Surrogates at Fallen Cops’ Kids’ Graduations

Surrogates at Fallen Cops’ Kids’ Graduations

By Stephen Owsinski

The oft-repeated vows and promises among cops are solid steel: “I’ve got your back” and “I’ve got your six” and “We’re in this together” are just a few of the pacts possessed by law enforcement officers.

Though the job sometimes devolves into casualties via the self-sacrifice oath on behalf of the citizenry, sadly resulting in fallen police professionals’ kids striving for milestones without their parental cop physically by their side, the vows of standing up and standing in for these fatherless and motherless offspring are never alone.

Lately, we’ve seen some examples testifying to promises made, promises kept…

Although graduations transpire during May-June based on varying locales throughout the country, cops have been stepping up and standing in as surrogates, overseeing fallen brothers’ and sisters’ children toss the tassel and receive well-earned academic credentials.

As many humans suffer the most severe loss in life —that of a parent— the subsequent maladaptive behaviors seem relative and understandable.

Yet the offspring of police officers fallen in the line of duty endure the worst-case scenario and push on to triumph with milestones such as academic achievement. Like their parental origins, their resilience is astounding and admirable.

Depicted in our feature photo above is Savanna, daughter of Arizona Department of Public Safety Trooper Christopher Marano who perished in the line of duty on December 17, 2009, making her a young girl without a dad at a very tender age.

However, although she lost her biological father to the dangers of police work, Savanna gained throngs of surrogates, otherwise known as state troopers standing behind her, especially so since 2009.

For Savanna’s high school graduation on May 28, 2021, her deceased dad’s colleagues surprised her with “a special escort to her high school graduation ceremony…

“Troopers were honored to support the Marano family on this special day and join them in recognizing Savanna’s accomplishments. Following in her father’s footsteps, Savanna plans to pursue a career in law enforcement as a K-9 officer. Great job and good luck, Savanna! You’ll always have the support of your DPS family.”

And that’s just one of many like it!

A large contingent of LEOs with the Douglas County, Colorado sheriff’s office gathered and offered congratulatory praise for Preston, a 6th grade student whose father was slain in the line of duty two years prior.

The Douglas County deputies wrote the following statement: “Two years ago this incredible young man lost his father & we at the Sheriff’s Office lost an incredible Sergeant. Today he graduated 6th grade, and like family does, we came together to show him how proud we are and share in his accomplishment. Great job Preston!”

(Photo courtesy of the Douglas County Sheriff’s Office.)

Police officers-turned-surrogates span the nation, and a young lady in the Lone Star state of Texas can attest she is far from alone, despite her police officer father being killed in the line of duty.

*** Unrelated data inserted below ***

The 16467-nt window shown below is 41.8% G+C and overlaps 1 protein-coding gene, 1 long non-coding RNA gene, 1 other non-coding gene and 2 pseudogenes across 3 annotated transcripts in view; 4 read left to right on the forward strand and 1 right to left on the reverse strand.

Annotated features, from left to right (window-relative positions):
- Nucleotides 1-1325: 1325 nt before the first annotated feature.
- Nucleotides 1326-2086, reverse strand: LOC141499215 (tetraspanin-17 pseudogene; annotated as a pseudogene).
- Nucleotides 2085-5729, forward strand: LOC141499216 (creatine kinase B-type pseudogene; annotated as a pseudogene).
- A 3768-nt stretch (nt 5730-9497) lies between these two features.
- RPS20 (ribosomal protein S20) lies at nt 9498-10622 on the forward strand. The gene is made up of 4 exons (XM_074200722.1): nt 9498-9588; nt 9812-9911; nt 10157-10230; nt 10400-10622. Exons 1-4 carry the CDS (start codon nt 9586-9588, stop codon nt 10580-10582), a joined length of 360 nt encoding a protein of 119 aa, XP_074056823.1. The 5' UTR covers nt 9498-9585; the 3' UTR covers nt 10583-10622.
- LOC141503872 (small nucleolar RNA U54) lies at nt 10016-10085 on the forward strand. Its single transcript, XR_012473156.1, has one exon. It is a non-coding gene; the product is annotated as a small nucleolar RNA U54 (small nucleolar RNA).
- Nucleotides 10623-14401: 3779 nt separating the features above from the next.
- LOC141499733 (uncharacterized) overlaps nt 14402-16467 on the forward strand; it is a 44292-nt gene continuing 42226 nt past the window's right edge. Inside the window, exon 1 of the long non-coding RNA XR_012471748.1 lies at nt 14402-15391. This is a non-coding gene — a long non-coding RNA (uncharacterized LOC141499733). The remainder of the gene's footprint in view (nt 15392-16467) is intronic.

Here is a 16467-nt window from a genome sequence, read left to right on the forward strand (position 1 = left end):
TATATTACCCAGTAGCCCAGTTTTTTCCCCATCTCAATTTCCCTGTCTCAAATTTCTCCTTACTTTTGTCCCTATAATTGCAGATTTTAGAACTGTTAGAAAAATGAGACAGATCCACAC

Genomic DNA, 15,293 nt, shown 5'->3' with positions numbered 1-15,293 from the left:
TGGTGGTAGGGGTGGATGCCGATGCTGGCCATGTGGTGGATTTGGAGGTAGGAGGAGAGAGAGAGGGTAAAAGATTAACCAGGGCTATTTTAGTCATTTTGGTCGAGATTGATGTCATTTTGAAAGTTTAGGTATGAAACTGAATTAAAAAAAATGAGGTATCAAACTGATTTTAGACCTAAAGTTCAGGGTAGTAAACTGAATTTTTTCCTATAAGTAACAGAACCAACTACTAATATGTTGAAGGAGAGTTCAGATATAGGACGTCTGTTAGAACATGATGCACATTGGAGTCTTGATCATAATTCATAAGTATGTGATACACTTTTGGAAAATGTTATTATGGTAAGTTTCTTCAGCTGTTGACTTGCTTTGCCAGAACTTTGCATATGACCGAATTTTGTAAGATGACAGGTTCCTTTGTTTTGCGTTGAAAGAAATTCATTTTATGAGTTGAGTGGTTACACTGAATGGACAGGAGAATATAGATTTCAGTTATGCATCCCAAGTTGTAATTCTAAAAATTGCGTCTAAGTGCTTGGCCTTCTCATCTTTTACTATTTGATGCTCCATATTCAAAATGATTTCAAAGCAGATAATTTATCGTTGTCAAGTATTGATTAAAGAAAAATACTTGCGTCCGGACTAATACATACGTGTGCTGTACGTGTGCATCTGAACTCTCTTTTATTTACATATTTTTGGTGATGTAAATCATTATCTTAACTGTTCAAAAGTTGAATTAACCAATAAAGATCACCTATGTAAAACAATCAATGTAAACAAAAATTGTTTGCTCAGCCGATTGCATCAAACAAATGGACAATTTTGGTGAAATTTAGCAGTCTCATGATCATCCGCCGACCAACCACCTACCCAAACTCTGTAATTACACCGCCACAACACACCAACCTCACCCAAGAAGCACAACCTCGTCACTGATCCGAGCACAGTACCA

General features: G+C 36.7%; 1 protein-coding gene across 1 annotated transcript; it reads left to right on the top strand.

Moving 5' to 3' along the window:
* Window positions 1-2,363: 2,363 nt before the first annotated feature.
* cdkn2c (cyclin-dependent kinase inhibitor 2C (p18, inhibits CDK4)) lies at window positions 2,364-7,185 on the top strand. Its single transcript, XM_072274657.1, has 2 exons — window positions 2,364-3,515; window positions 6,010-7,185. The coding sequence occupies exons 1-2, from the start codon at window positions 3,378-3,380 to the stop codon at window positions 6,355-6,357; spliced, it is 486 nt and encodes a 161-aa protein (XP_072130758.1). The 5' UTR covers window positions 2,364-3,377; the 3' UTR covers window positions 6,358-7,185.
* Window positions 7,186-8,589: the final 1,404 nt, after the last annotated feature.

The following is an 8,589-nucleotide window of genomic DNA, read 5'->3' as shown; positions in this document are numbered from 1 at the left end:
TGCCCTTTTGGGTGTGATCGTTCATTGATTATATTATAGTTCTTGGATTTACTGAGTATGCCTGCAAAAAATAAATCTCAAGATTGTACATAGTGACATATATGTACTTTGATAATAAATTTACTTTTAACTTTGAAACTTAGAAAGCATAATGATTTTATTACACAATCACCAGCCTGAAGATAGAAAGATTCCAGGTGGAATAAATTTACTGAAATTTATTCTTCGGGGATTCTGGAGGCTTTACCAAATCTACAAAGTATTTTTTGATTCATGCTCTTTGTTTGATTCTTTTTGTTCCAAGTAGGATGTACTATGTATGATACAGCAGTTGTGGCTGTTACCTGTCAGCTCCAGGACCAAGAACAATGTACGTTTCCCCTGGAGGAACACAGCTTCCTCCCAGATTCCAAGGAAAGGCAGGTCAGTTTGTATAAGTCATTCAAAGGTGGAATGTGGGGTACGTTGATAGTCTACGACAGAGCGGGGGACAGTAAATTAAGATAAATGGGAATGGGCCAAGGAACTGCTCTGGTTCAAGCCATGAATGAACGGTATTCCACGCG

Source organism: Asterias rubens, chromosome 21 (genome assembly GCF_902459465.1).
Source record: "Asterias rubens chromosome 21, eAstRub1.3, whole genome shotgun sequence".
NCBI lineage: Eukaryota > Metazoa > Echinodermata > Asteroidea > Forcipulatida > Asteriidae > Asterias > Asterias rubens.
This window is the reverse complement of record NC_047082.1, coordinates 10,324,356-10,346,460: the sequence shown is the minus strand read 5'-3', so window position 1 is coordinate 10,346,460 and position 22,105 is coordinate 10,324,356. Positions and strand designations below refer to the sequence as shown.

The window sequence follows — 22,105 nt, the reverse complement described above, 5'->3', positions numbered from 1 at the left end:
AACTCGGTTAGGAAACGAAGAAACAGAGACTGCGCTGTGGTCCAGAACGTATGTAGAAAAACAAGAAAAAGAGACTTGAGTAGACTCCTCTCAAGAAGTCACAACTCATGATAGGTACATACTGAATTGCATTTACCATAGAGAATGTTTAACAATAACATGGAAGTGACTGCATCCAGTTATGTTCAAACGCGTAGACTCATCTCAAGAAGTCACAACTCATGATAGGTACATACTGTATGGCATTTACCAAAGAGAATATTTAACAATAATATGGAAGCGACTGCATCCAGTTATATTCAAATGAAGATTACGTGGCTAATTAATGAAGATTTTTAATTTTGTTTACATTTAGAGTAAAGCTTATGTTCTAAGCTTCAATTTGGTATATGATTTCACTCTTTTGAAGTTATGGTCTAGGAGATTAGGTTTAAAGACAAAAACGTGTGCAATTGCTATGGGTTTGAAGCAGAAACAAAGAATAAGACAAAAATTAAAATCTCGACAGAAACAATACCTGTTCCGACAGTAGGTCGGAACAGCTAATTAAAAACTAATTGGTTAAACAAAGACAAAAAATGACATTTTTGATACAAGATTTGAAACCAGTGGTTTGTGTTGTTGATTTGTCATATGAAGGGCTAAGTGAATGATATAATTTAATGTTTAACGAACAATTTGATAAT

Jenna Freeto graduated from Little Elm High School on May 21, 2021, and while her shiny tassel dangled, she was enveloped and shielded by glinty badges worn by her dad’s colleagues from the Fort Worth Police Department (FWPD).

(Photo courtesy of the Fort Worth Police Officers Association.)

Jenna is yet another youngster whose police family embraced her and saw her through the years since she was a toddler when her dad, Fort Worth police Officer Dwayne Freeto, was killed in the line of duty by a drunk driver in 2006.

“We will forever honor the families of our fallen officers so they know that the sacrifice by their loved one is never forgotten. We wish Jenna all the best as she pursues a degree from the University of North Texas,” said a police union press release.

I’m sure Jenna will have the same surrogacy when she graduates from the University of North Texas in a few years.

From high school diploma to college degree, there is no degree to which cops will not go on behalf of their fallen’s family—these are a mere few examples.

As recent years have been especially deadly for cops navigating environments laden with increasing lurk, ambushes, and tensioned mortality —notice the mourning bands wrapped around each trooper’s badge in our cover photo— loved ones of God’s peacekeepers stay the course because that’s what would definitely make dad or mom proud. No matter the academic level, whether it be grade school or high school or college…factions of public safety professionals surrogate by fulfilling the formal or informal covenants made years prior.

Apropos, a FWPD commenter offered this sentiment: “Wonderful to have ‘brothers in blue’ stand in the gap for this young lady’s father! Such a heartfelt tribute to the families of fallen officers!” Indeed…

And sometimes milestone moments arise organically, between total strangers, like when a University of California-Berkeley graduate was a bit too overwhelmed with properly knotting his necktie. UC-Berkeley police officer to the rescue:

(Photo courtesy of the University of California-Berkeley Police Department.)

Per a UC-Berkeley Police post: “When the instructional YouTube video isn’t clear on how to tie a tie, UCPD officers are here to help no matter the challenge! Congratulations Class of 2021!”

As mentioned earlier, it is so often we hear the cop credo “I’ve got your back!” We just explored one of many layers depicting how that plays out in real life.

As always and forever, seems there is nothing law enforcement officers won’t do for the purpose of humanitarian support, preservation, and kindness…no matter who needs pillaring.